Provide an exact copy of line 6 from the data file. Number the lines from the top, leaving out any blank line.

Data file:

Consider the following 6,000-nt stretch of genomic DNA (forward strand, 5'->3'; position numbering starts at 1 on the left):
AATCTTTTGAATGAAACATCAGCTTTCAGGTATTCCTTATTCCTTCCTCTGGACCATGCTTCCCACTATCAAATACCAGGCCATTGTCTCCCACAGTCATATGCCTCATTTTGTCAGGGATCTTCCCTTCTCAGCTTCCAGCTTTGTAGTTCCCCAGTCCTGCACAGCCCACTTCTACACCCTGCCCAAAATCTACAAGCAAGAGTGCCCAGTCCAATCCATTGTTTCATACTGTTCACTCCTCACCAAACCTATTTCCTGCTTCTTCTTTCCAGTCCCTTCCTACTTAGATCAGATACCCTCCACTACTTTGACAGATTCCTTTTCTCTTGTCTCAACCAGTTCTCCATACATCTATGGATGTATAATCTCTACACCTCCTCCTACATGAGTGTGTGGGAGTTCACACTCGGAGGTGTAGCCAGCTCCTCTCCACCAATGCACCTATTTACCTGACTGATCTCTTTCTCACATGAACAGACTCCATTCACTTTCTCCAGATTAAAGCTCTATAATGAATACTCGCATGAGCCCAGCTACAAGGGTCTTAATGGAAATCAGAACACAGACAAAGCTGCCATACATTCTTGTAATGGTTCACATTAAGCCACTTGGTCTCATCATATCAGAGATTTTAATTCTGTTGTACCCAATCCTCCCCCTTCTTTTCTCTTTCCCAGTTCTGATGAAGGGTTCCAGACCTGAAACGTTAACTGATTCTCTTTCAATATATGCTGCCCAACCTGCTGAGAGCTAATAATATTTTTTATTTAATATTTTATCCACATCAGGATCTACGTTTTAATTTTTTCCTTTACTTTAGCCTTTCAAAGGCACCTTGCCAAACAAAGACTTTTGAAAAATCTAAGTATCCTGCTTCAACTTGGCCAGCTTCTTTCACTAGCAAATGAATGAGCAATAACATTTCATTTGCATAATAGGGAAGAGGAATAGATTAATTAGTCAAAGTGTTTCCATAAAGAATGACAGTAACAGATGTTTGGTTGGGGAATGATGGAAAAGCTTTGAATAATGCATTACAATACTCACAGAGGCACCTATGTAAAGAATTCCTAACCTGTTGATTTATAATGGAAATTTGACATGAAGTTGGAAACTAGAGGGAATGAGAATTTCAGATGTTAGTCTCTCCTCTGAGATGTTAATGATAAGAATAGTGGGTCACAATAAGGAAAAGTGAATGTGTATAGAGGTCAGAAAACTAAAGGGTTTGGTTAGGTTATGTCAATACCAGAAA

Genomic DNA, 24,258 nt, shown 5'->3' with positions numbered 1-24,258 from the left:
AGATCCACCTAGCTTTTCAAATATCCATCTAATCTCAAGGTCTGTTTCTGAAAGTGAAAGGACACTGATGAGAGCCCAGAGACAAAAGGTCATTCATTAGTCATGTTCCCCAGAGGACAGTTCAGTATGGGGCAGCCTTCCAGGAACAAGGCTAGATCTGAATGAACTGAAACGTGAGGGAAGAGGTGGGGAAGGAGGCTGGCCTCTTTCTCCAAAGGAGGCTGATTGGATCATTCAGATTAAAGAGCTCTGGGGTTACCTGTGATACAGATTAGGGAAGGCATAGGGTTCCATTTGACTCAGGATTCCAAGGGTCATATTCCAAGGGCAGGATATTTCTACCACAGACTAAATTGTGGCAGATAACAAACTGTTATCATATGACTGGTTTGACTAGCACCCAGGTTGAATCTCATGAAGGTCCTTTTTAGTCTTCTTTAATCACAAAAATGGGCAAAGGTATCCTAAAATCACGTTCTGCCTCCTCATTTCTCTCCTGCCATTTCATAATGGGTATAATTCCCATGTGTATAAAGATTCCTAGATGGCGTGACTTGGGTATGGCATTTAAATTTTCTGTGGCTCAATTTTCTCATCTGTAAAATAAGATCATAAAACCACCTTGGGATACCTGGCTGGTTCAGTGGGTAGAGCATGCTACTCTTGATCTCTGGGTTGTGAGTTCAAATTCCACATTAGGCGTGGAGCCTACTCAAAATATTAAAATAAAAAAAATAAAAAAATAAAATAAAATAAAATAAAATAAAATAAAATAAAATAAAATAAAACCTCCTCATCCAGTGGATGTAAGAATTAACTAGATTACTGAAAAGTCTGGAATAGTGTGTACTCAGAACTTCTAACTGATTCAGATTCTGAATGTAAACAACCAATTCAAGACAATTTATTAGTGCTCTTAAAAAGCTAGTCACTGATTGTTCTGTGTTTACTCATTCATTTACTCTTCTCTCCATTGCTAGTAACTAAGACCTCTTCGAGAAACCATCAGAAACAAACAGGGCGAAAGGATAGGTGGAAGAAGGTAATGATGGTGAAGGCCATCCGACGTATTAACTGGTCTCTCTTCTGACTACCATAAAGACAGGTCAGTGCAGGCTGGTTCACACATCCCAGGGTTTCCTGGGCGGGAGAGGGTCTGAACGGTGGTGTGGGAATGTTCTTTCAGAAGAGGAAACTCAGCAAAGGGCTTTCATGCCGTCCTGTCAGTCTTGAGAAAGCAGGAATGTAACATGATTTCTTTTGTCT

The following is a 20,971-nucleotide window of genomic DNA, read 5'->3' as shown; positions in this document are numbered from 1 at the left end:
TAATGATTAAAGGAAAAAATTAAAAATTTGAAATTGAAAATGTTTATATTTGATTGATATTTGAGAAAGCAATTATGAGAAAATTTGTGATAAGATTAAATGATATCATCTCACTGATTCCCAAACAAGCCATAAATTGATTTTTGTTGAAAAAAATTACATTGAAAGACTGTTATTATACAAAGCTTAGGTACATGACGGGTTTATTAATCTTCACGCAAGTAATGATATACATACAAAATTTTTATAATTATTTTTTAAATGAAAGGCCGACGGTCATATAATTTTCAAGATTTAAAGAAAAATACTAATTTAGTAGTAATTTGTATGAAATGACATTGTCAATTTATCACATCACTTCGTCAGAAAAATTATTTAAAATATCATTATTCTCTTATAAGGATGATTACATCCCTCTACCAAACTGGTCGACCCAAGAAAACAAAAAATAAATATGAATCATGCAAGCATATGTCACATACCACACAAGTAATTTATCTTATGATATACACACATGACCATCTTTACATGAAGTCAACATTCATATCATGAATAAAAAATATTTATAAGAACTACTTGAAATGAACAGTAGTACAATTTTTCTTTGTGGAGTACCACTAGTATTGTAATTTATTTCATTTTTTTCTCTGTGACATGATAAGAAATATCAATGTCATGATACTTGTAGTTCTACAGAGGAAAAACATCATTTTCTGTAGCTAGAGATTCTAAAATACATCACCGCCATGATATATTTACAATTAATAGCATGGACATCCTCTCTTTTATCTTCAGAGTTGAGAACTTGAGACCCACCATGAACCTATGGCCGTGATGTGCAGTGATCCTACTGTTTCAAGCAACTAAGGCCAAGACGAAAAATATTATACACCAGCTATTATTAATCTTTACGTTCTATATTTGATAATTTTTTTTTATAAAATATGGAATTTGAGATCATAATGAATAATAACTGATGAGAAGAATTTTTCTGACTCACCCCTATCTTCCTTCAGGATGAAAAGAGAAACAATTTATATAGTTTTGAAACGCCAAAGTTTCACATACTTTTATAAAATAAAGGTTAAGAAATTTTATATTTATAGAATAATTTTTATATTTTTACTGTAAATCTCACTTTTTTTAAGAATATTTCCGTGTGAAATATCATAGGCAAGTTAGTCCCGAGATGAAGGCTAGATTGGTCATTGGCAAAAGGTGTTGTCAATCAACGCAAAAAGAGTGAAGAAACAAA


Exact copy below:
TAATGATTAAAGGAAAAAATTAAAAATTTGAAATTGAAAATGTTTATATTTGATTGATATTTGAGAAAGCAATTATGAGAAAATTTGTGATAAGATTAAATGATATCATCTCACTGATTCCCAAACAAGCCATAAATTGATTTTTGTTGAAAAAAATTACATTGAAAGACTGTTATTATACAAAGCTTAGGTACATGACGGGTTTATTAATCTTCACGCAAGTAATGATATACATACAAAATTTTTATAATTATTTTTTAAATGAAAGGCCGACGGTCATATAATTTTCAAGATTTAAAGAAAAATACTAATTTAGTAGTAATTTGTATGAAATGACATTGTCAATTTATCACATCACTTCGTCAGAAAAATTATTTAAAATATCATTATTCTCTTATAAGGATGATTACATCCCTCTACCAAACTGGTCGACCCAAGAAAACAAAAAATAAATATGAATCATGCAAGCATATGTCACATACCACACAAGTAATTTATCTTATGATATACACACATGACCATCTTTACATGAAGTCAACATTCATATCATGAATAAAAAATATTTATAAGAACTACTTGAAATGAACAGTAGTACAATTTTTCTTTGTGGAGTACCACTAGTATTGTAATTTATTTCATTTTTTTCTCTGTGACATGATAAGAAATATCAATGTCATGATACTTGTAGTTCTACAGAGGAAAAACATCATTTTCTGTAGCTAGAGATTCTAAAATACATCACCGCCATGATATATTTACAATTAATAGCATGGACATCCTCTCTTTTATCTTCAGAGTTGAGAACTTGAGACCCACCATGAACCTATGGCCGTGATGTGCAGTGATCCTACTGTTTCAAGCAACTAAGGCCAAGACGAAAAATATTATACACCAGCTATTATTAATCTTTACGTTCTATATTTGATAATTTTTTTTTATAAAATATGGAATTTGAGATCATAATGAATAATAACTGATGAGAAGAATTTTTCTGACTCACCCCTATCTTCCTTCAGGATGAAAAGAGAAACAATTTATATAGTTTTGAAACGCCAAAGTTTCACATACTTTTATAAAATAAAGGTTAAGAAATTTTATATTTATAGAATAATTTTTATATTTTTACTGTAAATCTCACTTTTTTTAAGAATATTTCCGTGTGAAATATCATAGGCAAGTTAGTCCCGAGATGAAGGCTAGATTGGTCATTGGCAAAAGGTGTTGTCAATCAACGCAAAAAGAGTGAAGAAACAAA